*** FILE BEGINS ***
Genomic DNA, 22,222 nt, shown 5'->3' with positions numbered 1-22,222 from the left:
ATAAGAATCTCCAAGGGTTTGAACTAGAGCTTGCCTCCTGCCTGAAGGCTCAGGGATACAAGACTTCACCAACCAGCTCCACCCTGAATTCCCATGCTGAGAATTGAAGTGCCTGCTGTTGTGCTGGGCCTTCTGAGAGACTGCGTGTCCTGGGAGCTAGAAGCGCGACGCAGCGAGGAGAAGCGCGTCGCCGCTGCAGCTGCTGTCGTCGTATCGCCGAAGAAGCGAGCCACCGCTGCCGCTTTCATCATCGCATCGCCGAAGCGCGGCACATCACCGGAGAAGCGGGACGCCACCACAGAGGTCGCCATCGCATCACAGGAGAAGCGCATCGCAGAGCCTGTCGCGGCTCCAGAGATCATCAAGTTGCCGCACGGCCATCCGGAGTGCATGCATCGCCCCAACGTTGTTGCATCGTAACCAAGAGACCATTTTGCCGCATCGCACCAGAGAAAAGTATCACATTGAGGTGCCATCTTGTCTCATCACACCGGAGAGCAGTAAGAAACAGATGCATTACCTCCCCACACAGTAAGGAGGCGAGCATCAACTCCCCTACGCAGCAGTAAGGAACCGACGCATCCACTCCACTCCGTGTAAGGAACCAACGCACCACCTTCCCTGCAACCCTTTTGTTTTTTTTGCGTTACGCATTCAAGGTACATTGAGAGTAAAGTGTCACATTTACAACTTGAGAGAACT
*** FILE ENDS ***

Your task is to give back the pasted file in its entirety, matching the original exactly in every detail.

Genomic DNA, 22,222 nt, shown 5'->3' with positions numbered 1-22,222 from the left:
ATAAGAATCTCCAAGGGTTTGAACTAGAGCTTGCCTCCTGCCTGAAGGCTCAGGGATACAAGACTTCACCAACCAGCTCCACCCTGAATTCCCATGCTGAGAATTGAAGTGCCTGCTGTTGTGCTGGGCCTTCTGAGAGACTGCGTGTCCTGGGAGCTAGAAGCGCGACGCAGCGAGGAGAAGCGCGTCGCCGCTGCAGCTGCTGTCGTCGTATCGCCGAAGAAGCGAGCCACCGCTGCCGCTTTCATCATCGCATCGCCGAAGCGCGGCACATCACCGGAGAAGCGGGACGCCACCACAGAGGTCGCCATCGCATCACAGGAGAAGCGCATCGCAGAGCCTGTCGCGGCTCCAGAGATCATCAAGTTGCCGCACGGCCATCCGGAGTGCATGCATCGCCCCAACGTTGTTGCATCGTAACCAAGAGACCATTTTGCCGCATCGCACCAGAGAAAAGTATCACATTGAGGTGCCATCTTGTCTCATCACACCGGAGAGCAGTAAGAAACAGATGCATTACCTCCCCACACAGTAAGGAGGCGAGCATCAACTCCCCTACGCAGCAGTAAGGAACCGACGCATCCACTCCACTCCGTGTAAGGAACCAACGCACCACCTTCCCTGCAACCCTTTTGTTTTTTTTGCGTTACGCATTCAAGGTACATTGAGAGTAAAGTGTCACATTTACAACTTGAGAGAACT